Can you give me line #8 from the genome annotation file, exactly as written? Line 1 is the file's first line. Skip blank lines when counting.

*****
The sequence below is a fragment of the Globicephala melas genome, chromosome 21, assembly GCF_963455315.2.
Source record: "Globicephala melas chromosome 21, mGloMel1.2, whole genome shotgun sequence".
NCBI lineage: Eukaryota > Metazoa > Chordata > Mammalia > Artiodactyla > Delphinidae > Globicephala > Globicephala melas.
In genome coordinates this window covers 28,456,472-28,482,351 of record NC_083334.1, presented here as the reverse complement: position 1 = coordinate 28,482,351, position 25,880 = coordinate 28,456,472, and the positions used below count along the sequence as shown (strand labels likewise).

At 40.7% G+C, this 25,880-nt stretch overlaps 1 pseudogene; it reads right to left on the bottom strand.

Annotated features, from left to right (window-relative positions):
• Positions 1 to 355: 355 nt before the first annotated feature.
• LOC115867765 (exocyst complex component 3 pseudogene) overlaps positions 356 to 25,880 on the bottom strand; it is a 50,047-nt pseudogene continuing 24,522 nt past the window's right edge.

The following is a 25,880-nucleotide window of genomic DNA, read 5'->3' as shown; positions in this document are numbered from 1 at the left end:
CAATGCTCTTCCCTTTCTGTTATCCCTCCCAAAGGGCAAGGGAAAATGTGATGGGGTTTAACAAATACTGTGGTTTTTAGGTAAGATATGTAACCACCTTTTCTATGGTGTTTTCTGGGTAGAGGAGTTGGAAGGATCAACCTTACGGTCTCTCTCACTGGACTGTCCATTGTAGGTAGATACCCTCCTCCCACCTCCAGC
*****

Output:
• LOC115867765 (exocyst complex component 3 pseudogene) overlaps positions 356 to 25,880 on the bottom strand; it is a 50,047-nt pseudogene continuing 24,522 nt past the window's right edge.